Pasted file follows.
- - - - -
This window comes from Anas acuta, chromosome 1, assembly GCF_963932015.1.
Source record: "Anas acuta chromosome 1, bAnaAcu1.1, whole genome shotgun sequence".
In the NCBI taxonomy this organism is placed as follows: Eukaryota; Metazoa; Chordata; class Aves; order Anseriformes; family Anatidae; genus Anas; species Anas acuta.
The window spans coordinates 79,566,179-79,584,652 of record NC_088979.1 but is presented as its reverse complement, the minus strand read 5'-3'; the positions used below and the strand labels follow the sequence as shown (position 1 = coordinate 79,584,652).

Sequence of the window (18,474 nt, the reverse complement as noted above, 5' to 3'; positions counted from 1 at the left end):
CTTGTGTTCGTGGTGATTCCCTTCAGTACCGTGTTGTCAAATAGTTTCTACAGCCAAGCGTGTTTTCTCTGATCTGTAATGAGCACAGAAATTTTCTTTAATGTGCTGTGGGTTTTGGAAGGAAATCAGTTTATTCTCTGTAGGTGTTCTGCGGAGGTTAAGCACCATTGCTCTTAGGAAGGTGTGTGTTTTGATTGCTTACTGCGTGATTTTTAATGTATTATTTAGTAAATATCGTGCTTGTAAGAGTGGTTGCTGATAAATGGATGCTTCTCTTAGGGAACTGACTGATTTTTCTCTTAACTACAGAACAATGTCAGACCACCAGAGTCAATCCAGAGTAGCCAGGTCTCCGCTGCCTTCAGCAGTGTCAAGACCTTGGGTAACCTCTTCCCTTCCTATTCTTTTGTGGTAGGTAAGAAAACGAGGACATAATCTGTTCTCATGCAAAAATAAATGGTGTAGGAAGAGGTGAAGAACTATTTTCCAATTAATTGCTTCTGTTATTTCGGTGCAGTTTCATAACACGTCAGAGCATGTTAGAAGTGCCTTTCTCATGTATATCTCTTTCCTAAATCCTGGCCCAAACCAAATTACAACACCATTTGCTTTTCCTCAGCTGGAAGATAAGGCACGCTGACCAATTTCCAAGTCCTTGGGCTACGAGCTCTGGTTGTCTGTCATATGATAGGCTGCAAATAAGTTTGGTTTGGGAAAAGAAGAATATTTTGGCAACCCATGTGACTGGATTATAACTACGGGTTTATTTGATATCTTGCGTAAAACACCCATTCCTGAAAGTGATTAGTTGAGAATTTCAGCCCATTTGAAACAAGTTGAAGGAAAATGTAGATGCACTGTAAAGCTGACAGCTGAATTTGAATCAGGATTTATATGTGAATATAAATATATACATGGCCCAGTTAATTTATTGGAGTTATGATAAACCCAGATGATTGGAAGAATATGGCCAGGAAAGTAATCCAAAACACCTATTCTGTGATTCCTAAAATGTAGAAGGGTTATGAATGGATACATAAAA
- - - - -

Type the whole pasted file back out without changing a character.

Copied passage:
This window comes from Anas acuta, chromosome 1, assembly GCF_963932015.1.
Source record: "Anas acuta chromosome 1, bAnaAcu1.1, whole genome shotgun sequence".
In the NCBI taxonomy this organism is placed as follows: Eukaryota; Metazoa; Chordata; class Aves; order Anseriformes; family Anatidae; genus Anas; species Anas acuta.
The window spans coordinates 79,566,179-79,584,652 of record NC_088979.1 but is presented as its reverse complement, the minus strand read 5'-3'; the positions used below and the strand labels follow the sequence as shown (position 1 = coordinate 79,584,652).

Sequence of the window (18,474 nt, the reverse complement as noted above, 5' to 3'; positions counted from 1 at the left end):
CTTGTGTTCGTGGTGATTCCCTTCAGTACCGTGTTGTCAAATAGTTTCTACAGCCAAGCGTGTTTTCTCTGATCTGTAATGAGCACAGAAATTTTCTTTAATGTGCTGTGGGTTTTGGAAGGAAATCAGTTTATTCTCTGTAGGTGTTCTGCGGAGGTTAAGCACCATTGCTCTTAGGAAGGTGTGTGTTTTGATTGCTTACTGCGTGATTTTTAATGTATTATTTAGTAAATATCGTGCTTGTAAGAGTGGTTGCTGATAAATGGATGCTTCTCTTAGGGAACTGACTGATTTTTCTCTTAACTACAGAACAATGTCAGACCACCAGAGTCAATCCAGAGTAGCCAGGTCTCCGCTGCCTTCAGCAGTGTCAAGACCTTGGGTAACCTCTTCCCTTCCTATTCTTTTGTGGTAGGTAAGAAAACGAGGACATAATCTGTTCTCATGCAAAAATAAATGGTGTAGGAAGAGGTGAAGAACTATTTTCCAATTAATTGCTTCTGTTATTTCGGTGCAGTTTCATAACACGTCAGAGCATGTTAGAAGTGCCTTTCTCATGTATATCTCTTTCCTAAATCCTGGCCCAAACCAAATTACAACACCATTTGCTTTTCCTCAGCTGGAAGATAAGGCACGCTGACCAATTTCCAAGTCCTTGGGCTACGAGCTCTGGTTGTCTGTCATATGATAGGCTGCAAATAAGTTTGGTTTGGGAAAAGAAGAATATTTTGGCAACCCATGTGACTGGATTATAACTACGGGTTTATTTGATATCTTGCGTAAAACACCCATTCCTGAAAGTGATTAGTTGAGAATTTCAGCCCATTTGAAACAAGTTGAAGGAAAATGTAGATGCACTGTAAAGCTGACAGCTGAATTTGAATCAGGATTTATATGTGAATATAAATATATACATGGCCCAGTTAATTTATTGGAGTTATGATAAACCCAGATGATTGGAAGAATATGGCCAGGAAAGTAATCCAAAACACCTATTCTGTGATTCCTAAAATGTAGAAGGGTTATGAATGGATACATAAAA